Antigay harassment in the U.S. military is down slightly from the all-time high of last year, said Dixon Osburn executive director of the Servicemembers Legal Defense Network ( SLDN ) . He hopes that it is the beginning of a trend but admits that it could be just a statistical blip.
That conclusion was part of "Conduct Unbecoming: The Seventh Annual Report on 'Don't Ask, Don't Tell, Don't Pursue, Don't Harass' ( DADT ) ." It is the most recent installment of SLDN's continued evaluation of the policy, released March 15.
"It was like birthing triplets," said Osburn of the report. "It is bigger than anything that we've ever done before. We just have more to say."
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SLDN documented 1,472 violations of the policy in 2000, down from 1,685 the previous year. That is a decline of about 12 percent. But it still ranked higher by far than any other of the five previous years that the policy has been in existence.
Because so much public attention had focused on violations of DADT, and new policies had been announced, some people had anticipated a greater decline of incidence of harassment.
Last March the Pentagon's Inspector General issued a report on a survey it conducted among 75,000 servicemembers. It found that 80 percent had heard antigay comments within the military during the previous year, while 37 percent had witnessed or experienced antigay harassment. A majority said that their leaders took no steps to condone or control that harassment.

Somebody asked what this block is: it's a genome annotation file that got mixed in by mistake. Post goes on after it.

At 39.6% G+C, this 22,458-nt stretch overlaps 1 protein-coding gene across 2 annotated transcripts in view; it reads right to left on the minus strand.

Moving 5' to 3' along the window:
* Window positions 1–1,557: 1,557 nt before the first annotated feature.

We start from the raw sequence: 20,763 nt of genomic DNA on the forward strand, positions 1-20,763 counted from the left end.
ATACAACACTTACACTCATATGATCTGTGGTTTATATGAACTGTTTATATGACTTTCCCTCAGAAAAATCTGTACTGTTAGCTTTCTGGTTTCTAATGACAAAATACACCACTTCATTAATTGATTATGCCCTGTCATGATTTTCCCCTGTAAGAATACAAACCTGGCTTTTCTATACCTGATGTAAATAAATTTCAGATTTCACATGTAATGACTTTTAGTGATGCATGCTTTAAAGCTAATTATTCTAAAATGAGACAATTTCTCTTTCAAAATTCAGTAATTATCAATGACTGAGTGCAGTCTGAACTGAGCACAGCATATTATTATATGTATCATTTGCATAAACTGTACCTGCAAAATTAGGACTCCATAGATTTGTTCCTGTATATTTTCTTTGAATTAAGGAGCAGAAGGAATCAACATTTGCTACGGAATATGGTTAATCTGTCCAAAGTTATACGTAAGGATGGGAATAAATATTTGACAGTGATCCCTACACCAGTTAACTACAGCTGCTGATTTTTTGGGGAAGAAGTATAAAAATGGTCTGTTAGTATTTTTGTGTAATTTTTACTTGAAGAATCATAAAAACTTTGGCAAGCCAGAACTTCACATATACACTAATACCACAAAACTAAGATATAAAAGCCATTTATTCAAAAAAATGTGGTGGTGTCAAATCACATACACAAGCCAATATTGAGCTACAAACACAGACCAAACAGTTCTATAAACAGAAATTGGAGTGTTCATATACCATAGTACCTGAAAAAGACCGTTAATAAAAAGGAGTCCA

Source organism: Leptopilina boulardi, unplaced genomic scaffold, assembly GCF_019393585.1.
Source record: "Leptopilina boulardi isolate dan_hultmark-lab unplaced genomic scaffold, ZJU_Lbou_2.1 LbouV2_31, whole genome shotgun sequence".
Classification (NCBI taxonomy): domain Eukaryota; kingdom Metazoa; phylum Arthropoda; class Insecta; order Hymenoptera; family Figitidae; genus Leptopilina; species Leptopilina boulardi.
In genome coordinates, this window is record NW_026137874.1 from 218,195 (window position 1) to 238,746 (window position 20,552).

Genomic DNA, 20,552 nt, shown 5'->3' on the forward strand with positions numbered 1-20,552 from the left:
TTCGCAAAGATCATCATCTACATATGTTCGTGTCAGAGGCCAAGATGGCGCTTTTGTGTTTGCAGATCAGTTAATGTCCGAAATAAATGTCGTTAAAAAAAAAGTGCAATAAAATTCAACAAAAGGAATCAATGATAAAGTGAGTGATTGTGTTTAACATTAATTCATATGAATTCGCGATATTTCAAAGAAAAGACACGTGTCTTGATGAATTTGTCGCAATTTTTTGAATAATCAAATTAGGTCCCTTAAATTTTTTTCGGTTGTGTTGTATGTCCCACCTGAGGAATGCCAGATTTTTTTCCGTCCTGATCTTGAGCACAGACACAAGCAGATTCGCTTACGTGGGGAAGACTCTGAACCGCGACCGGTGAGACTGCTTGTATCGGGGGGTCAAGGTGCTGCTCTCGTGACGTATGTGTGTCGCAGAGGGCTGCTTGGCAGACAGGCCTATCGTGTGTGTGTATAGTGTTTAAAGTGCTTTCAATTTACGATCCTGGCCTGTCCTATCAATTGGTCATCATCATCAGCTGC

Then in July the Department of Defense adopted an Anti-Harassment Action Plan. However, the SLDN report slammed the Pentagon brass for failing to issue orders implementing that plan. It called that failure "inexcusable" and "irresponsible" in light of the antigay murders of sailor Alan Schindler in 1992 and soldier Barry Winchell in 1999, and the widespread nature of harassment as documented by the military's own studies.
The report singles out the Army for going farthest in implementing training programs to stop harassment and in holding officers accountable for the atmosphere and incidents in their command. The other services have done relatively little in these areas.
Osburn speculates this is because the latest incident that gained widespread public attention, Winchell's murder and the trial of his killers, focused attention on the Army. The decline in total number of incidents over the past year occurred primarily in the Army.
SLDN's data indicates officers seem to be "asking" about sexual orientation less frequently than before, while rank-and-file servicemembers continue to "ask" of their peers. This suggests that real and fair implementation of DADT is beginning to seep down into the field, but still has a long way to go.
The report said, "If military leaders are committed to stopping questions about sexual orientation, they must discourage enlisted members from harassing each other about their personal lives." It called for full implementation of training and accountability in administering DADT.
Secretary of Defense Donald Rumsfeld is conducting a six-month "top-to-bottom" review of all Pentagon goals and policy. Only his deputy in the new administration has been selected while other political appointees to run the department have yet to be named.
Pentagon Spokesman Admiral Craig Quigley said that the Secretary intends to issue an anti-harassment directive, but "in the meantime, there should be no doubt in any servicemember's mind that their service does not tolerate harassment."
"We now stand at a political crossroads," said Osburn. "The question is whether the Bush Administration will do what the Clinton Administration failed to do and enforce DADT with fairness and compassion."